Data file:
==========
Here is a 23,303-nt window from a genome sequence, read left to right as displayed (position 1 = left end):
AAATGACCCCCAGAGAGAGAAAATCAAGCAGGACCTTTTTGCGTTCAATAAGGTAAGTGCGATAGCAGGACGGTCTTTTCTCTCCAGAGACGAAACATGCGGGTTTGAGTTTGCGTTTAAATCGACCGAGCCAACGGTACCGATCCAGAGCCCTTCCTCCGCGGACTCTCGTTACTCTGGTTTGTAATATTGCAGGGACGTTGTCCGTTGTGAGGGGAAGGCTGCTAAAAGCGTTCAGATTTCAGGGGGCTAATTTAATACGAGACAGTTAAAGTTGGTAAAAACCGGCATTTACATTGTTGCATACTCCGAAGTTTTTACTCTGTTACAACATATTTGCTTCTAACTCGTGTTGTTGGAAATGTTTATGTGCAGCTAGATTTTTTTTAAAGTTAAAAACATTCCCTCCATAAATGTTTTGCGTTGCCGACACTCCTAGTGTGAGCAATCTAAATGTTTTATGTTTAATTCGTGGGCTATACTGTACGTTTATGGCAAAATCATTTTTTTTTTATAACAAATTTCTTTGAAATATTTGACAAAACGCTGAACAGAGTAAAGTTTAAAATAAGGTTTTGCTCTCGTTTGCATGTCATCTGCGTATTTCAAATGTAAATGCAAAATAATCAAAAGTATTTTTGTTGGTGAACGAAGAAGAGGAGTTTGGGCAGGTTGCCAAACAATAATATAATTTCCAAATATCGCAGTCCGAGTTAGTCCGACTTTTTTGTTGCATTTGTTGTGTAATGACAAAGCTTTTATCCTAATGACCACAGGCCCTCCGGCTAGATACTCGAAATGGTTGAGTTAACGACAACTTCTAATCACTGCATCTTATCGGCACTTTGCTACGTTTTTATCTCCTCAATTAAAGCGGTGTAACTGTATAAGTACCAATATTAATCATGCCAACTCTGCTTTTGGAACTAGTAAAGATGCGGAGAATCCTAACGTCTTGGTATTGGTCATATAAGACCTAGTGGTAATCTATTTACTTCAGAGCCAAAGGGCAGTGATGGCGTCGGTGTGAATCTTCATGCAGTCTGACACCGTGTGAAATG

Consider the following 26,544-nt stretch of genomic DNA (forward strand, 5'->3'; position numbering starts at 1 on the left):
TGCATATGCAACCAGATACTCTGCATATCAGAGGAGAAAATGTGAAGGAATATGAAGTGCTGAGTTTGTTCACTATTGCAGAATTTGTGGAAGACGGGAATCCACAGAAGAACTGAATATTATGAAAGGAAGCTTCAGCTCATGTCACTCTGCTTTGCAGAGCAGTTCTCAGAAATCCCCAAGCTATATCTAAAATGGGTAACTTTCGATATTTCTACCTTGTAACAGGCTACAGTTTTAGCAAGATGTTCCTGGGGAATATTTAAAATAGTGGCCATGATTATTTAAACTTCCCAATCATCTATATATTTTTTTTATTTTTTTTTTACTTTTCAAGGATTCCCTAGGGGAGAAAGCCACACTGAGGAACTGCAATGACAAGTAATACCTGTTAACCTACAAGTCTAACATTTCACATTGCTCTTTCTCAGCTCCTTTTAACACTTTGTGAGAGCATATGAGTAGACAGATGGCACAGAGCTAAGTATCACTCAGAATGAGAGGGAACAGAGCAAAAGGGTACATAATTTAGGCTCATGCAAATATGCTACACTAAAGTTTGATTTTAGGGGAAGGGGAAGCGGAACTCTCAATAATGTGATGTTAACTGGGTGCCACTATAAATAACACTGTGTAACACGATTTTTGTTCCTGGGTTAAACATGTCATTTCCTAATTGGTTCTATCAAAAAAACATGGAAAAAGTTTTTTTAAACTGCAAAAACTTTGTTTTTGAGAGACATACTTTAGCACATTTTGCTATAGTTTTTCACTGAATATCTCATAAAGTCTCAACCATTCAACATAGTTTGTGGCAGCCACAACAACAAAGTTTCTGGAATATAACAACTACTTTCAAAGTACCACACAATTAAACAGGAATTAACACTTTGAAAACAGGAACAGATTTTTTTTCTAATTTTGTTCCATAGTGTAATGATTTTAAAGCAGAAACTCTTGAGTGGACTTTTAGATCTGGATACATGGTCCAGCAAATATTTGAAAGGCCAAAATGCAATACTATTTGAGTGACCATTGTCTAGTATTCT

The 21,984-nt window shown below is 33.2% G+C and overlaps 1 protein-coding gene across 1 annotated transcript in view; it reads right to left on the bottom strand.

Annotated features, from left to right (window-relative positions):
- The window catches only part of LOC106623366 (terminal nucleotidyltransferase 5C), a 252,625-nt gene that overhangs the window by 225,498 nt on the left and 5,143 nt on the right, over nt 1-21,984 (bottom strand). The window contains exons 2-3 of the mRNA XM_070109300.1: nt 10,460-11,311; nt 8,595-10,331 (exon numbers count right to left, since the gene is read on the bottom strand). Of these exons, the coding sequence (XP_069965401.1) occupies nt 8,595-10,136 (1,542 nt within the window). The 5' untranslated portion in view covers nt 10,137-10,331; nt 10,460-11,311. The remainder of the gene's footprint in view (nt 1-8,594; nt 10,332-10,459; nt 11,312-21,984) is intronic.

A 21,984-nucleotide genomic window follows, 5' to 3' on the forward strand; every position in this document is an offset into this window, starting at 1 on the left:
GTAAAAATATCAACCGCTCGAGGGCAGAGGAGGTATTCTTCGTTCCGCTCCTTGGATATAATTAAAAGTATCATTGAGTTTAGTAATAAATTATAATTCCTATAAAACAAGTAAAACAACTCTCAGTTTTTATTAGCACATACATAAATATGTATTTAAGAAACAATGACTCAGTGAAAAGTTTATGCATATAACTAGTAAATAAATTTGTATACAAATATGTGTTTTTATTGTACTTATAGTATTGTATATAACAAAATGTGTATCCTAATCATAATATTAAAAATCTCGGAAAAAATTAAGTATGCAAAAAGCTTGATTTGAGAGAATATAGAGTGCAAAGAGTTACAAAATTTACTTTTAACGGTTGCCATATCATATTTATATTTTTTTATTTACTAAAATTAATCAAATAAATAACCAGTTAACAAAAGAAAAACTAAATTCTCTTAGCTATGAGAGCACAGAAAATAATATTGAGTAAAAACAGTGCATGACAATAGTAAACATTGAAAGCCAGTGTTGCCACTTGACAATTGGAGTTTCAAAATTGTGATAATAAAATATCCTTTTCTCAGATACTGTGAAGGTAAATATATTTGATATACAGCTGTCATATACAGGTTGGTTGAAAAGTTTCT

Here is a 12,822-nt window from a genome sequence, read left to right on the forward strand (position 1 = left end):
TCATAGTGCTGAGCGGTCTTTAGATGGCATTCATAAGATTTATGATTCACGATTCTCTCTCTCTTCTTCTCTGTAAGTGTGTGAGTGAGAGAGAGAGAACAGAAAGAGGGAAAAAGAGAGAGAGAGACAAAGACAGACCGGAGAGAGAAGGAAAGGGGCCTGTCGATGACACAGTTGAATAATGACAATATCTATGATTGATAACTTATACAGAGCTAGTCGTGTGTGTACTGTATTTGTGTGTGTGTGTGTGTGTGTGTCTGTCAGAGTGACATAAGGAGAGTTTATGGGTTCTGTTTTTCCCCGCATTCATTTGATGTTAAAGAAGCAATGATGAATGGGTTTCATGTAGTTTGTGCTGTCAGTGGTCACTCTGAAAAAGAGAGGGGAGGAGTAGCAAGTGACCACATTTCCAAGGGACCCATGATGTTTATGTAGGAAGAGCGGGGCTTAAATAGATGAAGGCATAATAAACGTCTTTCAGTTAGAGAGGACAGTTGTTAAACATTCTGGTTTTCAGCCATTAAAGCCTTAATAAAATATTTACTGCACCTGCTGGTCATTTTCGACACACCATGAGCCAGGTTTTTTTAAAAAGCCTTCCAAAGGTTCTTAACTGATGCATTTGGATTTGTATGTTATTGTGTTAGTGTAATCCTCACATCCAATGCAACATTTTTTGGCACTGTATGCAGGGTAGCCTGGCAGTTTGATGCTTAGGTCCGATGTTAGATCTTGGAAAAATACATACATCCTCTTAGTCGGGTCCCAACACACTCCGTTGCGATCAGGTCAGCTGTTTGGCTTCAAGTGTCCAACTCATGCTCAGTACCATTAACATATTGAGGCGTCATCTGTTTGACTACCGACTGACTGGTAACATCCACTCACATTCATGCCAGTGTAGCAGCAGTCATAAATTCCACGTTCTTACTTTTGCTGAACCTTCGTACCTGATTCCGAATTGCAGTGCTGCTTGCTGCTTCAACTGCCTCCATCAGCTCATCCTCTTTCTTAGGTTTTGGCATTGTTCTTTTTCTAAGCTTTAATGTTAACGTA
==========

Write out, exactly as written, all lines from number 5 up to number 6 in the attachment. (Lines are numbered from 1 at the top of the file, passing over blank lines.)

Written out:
The 21,984-nt window shown below is 33.2% G+C and overlaps 1 protein-coding gene across 1 annotated transcript in view; it reads right to left on the bottom strand.

Annotated features, from left to right (window-relative positions):